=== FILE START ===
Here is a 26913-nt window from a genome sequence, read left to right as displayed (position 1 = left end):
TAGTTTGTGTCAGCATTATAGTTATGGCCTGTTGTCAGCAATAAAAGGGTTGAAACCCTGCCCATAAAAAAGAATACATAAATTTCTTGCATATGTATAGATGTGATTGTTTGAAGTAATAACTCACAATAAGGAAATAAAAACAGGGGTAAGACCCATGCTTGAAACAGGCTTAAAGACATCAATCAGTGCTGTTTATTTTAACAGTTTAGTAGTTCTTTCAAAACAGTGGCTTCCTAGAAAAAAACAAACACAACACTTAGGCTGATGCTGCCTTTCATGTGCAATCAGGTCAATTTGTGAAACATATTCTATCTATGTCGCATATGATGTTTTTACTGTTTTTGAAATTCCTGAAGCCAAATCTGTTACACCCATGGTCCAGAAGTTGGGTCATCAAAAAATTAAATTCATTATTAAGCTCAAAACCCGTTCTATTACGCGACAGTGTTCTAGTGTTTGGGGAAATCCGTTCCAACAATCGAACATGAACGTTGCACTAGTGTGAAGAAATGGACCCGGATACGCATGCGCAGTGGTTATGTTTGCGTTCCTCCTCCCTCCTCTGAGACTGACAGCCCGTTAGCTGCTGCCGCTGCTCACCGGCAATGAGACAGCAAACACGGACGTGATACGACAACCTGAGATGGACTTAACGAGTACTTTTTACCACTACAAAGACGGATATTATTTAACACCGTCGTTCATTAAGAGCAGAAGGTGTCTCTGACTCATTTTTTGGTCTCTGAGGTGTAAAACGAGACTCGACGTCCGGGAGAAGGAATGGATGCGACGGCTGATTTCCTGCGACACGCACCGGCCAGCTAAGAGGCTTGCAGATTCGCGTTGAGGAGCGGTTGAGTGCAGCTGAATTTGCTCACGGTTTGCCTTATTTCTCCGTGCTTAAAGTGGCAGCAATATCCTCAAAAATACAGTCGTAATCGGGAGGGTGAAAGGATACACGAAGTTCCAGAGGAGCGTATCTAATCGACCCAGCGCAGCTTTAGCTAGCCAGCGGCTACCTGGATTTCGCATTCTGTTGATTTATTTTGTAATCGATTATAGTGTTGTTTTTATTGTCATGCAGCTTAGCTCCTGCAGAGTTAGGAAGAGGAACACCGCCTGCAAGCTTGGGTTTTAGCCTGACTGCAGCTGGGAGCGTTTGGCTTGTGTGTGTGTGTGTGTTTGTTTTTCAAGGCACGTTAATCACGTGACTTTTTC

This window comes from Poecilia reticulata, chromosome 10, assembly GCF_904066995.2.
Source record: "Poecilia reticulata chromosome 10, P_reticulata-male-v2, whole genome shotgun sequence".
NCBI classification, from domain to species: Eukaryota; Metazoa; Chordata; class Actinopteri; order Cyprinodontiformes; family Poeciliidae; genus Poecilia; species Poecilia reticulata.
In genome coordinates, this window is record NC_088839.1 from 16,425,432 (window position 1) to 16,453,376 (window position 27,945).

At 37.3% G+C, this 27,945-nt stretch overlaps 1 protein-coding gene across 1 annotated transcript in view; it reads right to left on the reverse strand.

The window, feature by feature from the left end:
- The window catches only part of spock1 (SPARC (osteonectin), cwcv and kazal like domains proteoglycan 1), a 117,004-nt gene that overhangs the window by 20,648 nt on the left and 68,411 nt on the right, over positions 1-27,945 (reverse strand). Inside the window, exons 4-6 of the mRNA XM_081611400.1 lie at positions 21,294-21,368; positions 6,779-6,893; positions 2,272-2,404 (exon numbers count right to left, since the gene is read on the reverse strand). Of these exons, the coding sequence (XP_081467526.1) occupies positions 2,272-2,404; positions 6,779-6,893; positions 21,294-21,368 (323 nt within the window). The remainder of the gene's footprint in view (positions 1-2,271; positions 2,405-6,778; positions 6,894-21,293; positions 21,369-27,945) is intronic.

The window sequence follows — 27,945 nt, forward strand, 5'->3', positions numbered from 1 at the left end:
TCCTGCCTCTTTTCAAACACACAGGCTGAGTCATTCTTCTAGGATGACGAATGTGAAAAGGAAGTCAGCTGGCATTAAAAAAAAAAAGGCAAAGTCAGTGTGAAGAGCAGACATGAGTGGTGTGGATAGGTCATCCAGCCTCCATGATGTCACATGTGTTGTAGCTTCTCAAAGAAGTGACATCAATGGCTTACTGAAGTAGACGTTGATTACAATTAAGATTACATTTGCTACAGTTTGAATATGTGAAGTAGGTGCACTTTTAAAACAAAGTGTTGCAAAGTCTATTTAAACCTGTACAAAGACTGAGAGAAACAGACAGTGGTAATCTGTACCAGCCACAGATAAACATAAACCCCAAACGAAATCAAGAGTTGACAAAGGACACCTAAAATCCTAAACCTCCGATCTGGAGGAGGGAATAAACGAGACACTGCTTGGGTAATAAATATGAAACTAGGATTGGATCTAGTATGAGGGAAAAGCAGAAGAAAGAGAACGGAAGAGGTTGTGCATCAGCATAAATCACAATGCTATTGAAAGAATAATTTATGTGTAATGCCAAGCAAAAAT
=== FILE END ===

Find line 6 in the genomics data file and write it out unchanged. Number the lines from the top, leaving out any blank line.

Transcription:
In genome coordinates, this window is record NC_088839.1 from 16,425,432 (window position 1) to 16,453,376 (window position 27,945).